But why stay in Kindle Unlimited?

I know you may be asking why I have my books in KU and the simplest answer to that is that Amazon owns the monopoly on selling books. The program is flawed and one major thing is the lack of transparency, especially to readers. Most readers don’t know that authors may get penalized for something they’ve done to be nice (or to stick it to the man). They don’t know that authors only get paid for the first time they read a book. Yes, the second read is free, which is why a lot of the readers who know this will also buy the ebook or paperback if they loved the book so much that they know they’ll do a re-read.

I do applaud those readers and I know that many of the informed readers spread that information every chance they get. I really want to thank those of you out there that do this or have done this before. It really means a lot to us authors!

But KU is also an easier way for especially new(er) authors to get their books in front of an audience. Most people would rather read a new-to-them author’s book on KU because they feel they wouldn’t be wasting their money if they don’t like it and that is completely valid and fair. That is also a major reason why my books are in KU. I may have over twenty books but I know there are plenty of people who’ve never even heard my name or read a single one of my books.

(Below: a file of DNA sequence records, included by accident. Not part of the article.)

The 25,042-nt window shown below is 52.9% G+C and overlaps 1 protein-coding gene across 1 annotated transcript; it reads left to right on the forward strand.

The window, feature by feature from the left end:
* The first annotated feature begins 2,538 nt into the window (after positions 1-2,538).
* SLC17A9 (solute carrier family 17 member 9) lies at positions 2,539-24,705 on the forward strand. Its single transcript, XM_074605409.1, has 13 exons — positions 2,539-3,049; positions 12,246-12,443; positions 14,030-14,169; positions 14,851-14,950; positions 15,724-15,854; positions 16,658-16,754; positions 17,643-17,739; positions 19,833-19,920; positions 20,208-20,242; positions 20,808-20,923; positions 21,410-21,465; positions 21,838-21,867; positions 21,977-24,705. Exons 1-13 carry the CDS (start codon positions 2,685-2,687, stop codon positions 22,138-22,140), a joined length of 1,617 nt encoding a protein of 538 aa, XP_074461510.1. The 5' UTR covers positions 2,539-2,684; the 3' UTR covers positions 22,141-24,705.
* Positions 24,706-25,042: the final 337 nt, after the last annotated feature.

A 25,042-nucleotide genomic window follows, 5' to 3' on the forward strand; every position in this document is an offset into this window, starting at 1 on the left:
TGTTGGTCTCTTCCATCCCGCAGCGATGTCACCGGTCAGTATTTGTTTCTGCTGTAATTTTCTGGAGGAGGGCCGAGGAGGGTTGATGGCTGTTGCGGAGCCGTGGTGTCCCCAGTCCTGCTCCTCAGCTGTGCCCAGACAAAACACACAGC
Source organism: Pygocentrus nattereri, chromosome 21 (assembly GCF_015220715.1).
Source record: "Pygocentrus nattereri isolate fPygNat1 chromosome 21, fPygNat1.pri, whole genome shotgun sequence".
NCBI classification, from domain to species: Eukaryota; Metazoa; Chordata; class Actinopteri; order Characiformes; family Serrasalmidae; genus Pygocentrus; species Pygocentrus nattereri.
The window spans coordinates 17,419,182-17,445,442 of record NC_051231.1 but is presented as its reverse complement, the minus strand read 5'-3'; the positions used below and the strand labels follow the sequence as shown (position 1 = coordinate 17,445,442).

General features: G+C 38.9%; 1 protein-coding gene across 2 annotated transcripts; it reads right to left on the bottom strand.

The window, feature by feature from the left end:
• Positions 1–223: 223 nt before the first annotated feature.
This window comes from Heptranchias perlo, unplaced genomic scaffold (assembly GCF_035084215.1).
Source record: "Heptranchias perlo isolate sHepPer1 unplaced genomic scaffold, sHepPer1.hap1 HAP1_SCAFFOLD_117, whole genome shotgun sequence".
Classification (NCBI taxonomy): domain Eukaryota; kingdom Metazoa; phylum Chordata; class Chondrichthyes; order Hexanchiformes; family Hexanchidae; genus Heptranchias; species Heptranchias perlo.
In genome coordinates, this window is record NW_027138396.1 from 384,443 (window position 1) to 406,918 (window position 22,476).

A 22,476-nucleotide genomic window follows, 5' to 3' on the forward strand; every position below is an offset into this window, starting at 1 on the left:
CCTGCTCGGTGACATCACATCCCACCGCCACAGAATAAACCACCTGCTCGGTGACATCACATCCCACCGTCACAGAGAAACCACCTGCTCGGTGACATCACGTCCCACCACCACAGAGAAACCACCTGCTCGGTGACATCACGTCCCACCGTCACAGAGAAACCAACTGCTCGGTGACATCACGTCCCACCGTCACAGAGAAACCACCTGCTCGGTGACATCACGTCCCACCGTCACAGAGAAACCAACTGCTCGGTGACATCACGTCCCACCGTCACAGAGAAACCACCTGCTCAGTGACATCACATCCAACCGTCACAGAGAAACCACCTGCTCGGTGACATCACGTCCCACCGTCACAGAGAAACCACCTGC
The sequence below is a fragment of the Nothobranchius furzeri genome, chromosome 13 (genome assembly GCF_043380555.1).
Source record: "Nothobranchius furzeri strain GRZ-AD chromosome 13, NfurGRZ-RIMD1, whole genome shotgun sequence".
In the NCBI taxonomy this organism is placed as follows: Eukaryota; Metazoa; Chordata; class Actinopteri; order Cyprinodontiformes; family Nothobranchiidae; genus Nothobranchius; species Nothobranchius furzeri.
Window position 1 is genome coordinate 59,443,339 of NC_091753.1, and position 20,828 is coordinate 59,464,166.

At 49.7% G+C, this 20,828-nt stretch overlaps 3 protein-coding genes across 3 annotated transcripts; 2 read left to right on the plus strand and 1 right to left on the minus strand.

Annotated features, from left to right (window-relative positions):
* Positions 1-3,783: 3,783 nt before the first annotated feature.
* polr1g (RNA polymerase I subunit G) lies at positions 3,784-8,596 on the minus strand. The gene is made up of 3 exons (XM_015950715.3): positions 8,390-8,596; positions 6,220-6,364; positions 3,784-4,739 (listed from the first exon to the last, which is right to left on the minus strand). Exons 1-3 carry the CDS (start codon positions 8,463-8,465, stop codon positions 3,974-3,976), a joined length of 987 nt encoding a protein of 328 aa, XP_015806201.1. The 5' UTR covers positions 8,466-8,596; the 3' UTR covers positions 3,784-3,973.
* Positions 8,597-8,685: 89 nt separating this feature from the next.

This is how my earnings from ebooks and Kindle Unlimited are distributed. I earn 69% from KU and 31% from ebook sales.

Am I leaving or not?

If you’ve had a look at my shop on this website you may have already noticed that I have a bunch of my books for sale here. Most of them are paperbacks as they aren’t exclusive to Amazon, unlike any ebooks in Kindle Unlimited. If they’re in the program, they cannot be for sale anywhere else, and despite how, for many, the only place someone could steal your work from IS Amazon, they are very strict with this exclusivity which means that if your book is stolen and pirated, Amazon may shut down your account. Having your books in KU these days feels like a major gamble, but for most KU authors, they can’t afford to pull their books out of the program either.

It’s a tough choice for most writers. As are all the decisions you have to make for your business. My plans for the future is to have as many of my books available for sale on my website but the ones that do really well in KU will get to stay. For now, at least.

Thank you for reading!

I hope it gave you a better understanding of Kindle Unlimited and what you can do to make it less of a struggle for your favorite authors while still enjoying your favorite books and characters!

If you have any comments or questions, please share your thoughts on this topic in the comment section below. I’d love to hear from you all!